Tiny chips that got their big break as components in the iPod Nano almost a decade ago are now shaking up the $65 billion computer-storage market.
Newcomers are taking on EMC Corp. (EMC) and other established storage leaders by applying the technology that houses songs in Apple Inc.’s (AAPL) tiny music players to corporate computer centers across the world, driven by insatiable demand for data analysis.
It’s called flash memory, named for its ability to speedily access data, and it’s displacing more traditional types of disk-based storage sold by EMC, NetApp Inc. (NTAP) and Hewlett-Packard Co. (HPQ) Just as Apple was able to make its music player smaller and run longer between charges, companies like Pure Storage Inc., Tegile Systems Inc. and Nimble Storage Inc. are using flash to create systems that are faster and suck less energy.
While EMC, NetApp and Hewlett-Packard are all adopting flash through some combination of acquisitions and internal development, all three are still mostly dependent on older storage technology, which uses spinning magnetic disks and requires more energy and space. Companies such as headphone maker Skullcandy Inc. (SKUL) have chosen flash for their data centers because of its speed and efficiency.
“We’d reached the limit of what we could do with spinning disks,” said Brent Allen, director of infrastructure at Skullcandy, which switched to Pure from EMC and NetApp late last year after a product competition.
With its flash system, the Park City, Utah-based company now gets updates eight times a day on customer and market information, up from once with the prior vendors. That enables Skullcandy to respond to changes in consumer demand, Allen said.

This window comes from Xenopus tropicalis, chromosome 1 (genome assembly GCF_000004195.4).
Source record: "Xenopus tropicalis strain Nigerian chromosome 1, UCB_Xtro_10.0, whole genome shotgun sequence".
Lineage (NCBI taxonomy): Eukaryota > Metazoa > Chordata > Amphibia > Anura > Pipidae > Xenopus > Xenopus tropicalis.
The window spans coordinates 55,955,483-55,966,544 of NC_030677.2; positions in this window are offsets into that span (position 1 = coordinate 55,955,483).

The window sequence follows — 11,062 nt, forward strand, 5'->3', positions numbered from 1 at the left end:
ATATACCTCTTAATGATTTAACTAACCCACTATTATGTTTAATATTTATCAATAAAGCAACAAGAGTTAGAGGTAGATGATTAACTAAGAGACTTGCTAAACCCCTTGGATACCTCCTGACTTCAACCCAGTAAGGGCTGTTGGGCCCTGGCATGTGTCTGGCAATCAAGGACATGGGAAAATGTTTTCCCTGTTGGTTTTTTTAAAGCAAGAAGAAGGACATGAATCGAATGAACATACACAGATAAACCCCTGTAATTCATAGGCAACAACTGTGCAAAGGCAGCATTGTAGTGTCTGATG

“For us, it’s about analytics and getting it as up to date as we can,” said Allen, adding that the higher upfront costs are justified by the dramatic improvement in performance.
As the flash market expands, older storage vendors are struggling to grow. EMC, the largest maker of storage systems, is projected to post sales growth this year of 5.8 percent, the slowest since 2009, according to data compiled by Bloomberg. NetApp’s revenue is predicted to stagnate in 2014 and Hewlett-Packard’s is on track to decline.
It’s a story that’s playing out across the technology landscape. The trends of cloud, big data and mobile computing are altering the makeup of corporate data centers, opening the way for newcomers and the venture capitalists who fund their research and development efforts.
“The startup ecosystem has more and more become the R&D arm of the industry,” said Matt Howard, a managing partner at Norwest Venture Partners in Palo Alto, California. “A lot of innovation is not coming from the big companies anymore.”
Not that it always works out for the emerging challengers. Flash provider Violin (VMEM) Memory Inc. has lost almost two-thirds of its stock market value since its initial public offering last year, a slump that led to the departure of the chief executive officer and head of operations.
Driving the flash migration is an explosion in data and the quest to put it to use more quickly. From 2010 to 2013, the amount of storage installed in company data centers doubled as measured by capacity, according to market researcher IDC Corp.
“There’s a big switch going on in terms of the IT infrastructure,” said Eric Burgener, an analyst at IDC. “The legacy storage technologies that are based around spinning disks cannot meet the performance requirements.”
The history of flash dates back to 1984, when Toshiba Corp. (6502) invented the technology. The chips, which retain data even when a device’s power is switched off, were used in memory cards and other storage media until graduating to wider use as part of the iPod Nano in 2005. Switching to flash allowed Apple to shrink the music player.
Production enhancements have since lowered the cost of the chips and bolstered their storage capabilities to the point where they’ve become viable for data centers.
Pure is doing its part to push the transition. Last month, the 5-year-old company raised $225 million at a valuation of more than $3 billion, tripling in value in eight months. Chief Executive Officer Scott Dietzen said sales surged 700 percent last year, spurred by new customers like the University of South Florida’s health department and Investec Asset Management.
Unlike their larger rivals, which have legacy products that are on the decline, upstarts like Pure don’t have to worry about losing revenue as customers demand new technologies.